Whenever someone on social media sends a link, one of these ratings would automatically appear next to the link. The programming should be a simple affair. Blog posts on the Blogger and Wordpress platforms could also use this system.

Can the main social media providers afford to maintain something like the SMPA? Of course. The cost would be minimal; a budget of $500,000 a year should be ample. Google, Reddit, Twitter and Facebook are swimming in money.

One salutary effect of this system is that it would pressure the more outrageous "nearly F-rated" sites to clean up their acts. Alex Jones would have to decide whether he wants Infowars to live with the F rating, or if he wants to keep things within O territory.

Obviously, there will be endless complaints about the ratings, just as there are now endless complaints about the decisions rendered by the MPAA. But for all the caterwauling about the MPAA, few want the film rating system to disappear entirely. I believe that, after a bumpy initial period, few will seek the elimination of my proposed SMPA.

Of course, people addicted to conspiracy theories will insist that the above-described system -- or any system -- is rigged against their interests. Paranoia connoisseurs will claim that certain F-rated links offer better information than do M-rated links. Fine. I have no problem with anyone making that argument.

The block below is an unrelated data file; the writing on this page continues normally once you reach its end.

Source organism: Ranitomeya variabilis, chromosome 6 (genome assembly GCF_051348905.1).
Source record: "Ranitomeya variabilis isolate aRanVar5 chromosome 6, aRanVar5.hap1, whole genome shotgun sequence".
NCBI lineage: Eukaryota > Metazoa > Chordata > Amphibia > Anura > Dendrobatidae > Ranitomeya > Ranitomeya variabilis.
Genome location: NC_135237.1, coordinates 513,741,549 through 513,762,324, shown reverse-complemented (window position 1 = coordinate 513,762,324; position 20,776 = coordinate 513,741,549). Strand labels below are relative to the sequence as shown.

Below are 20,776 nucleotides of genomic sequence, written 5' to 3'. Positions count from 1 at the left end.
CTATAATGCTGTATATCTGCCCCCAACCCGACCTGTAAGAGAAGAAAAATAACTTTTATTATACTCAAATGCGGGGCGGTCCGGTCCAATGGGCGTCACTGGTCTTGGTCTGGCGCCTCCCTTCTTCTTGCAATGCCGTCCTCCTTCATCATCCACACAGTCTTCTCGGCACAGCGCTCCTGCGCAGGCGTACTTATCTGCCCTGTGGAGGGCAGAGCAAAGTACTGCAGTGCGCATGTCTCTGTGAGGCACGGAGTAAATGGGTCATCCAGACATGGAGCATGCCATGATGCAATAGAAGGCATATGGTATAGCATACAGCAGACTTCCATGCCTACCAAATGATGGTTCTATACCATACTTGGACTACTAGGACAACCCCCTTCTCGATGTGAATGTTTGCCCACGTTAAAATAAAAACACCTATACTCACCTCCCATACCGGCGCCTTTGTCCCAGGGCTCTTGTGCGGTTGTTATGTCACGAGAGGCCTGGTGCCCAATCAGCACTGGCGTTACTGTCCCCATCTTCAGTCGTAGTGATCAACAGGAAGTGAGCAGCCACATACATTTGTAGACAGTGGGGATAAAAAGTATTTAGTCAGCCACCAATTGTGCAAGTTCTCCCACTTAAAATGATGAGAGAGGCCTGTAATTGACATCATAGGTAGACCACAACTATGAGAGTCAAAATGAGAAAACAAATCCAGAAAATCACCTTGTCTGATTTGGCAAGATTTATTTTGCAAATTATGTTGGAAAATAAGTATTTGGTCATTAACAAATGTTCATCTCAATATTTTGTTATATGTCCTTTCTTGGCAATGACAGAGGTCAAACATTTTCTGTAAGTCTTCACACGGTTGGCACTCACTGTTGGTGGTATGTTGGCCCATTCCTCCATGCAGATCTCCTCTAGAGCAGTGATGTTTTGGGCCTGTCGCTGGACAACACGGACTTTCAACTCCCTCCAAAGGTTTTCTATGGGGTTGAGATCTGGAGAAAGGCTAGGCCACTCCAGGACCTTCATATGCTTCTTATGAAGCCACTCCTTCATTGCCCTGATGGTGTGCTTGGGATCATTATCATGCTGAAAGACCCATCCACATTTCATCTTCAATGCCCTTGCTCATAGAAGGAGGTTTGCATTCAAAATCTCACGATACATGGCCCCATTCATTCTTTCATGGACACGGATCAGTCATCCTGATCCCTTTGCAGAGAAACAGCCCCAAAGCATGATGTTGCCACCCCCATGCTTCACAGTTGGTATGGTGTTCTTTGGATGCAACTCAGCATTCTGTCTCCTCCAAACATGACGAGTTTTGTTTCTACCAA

The white supremacist right is setting up its own forums -- Gab and Voat, for example -- which will surely want no part in this proposed SMPA system. Those who gravitate toward those alternatives will inhabit an intellectual ghetto; within its confines, they will have the perfect freedom to romp and scamper as they will.

No one will be able to claim any danger to the First Amendment. The First Amendment does not contain a clause which compels Facebook to offer label-free links to news sources.

I am not proposing censorship; I am proposing a voluntary, non-governmental labeling system. All writers and readers will be at liberty to ignore those ratings or to argue that any given rating is unfair.

Most Americans, I believe, will want to know whether the latest shocking "news" story in their Facebook feed was actually concocted by a fly-by-night organization with a track record of peddling hogwash.
How about a follow the money system?
Each site must publicly where their income comes from as it relates to their website. How many of these blog sites that fake news actually are run on no income?
I'm pretty sure most of the offending sites receive compensation not just from hits. but from funding sources that allow them to do some level of incoherent research before posting.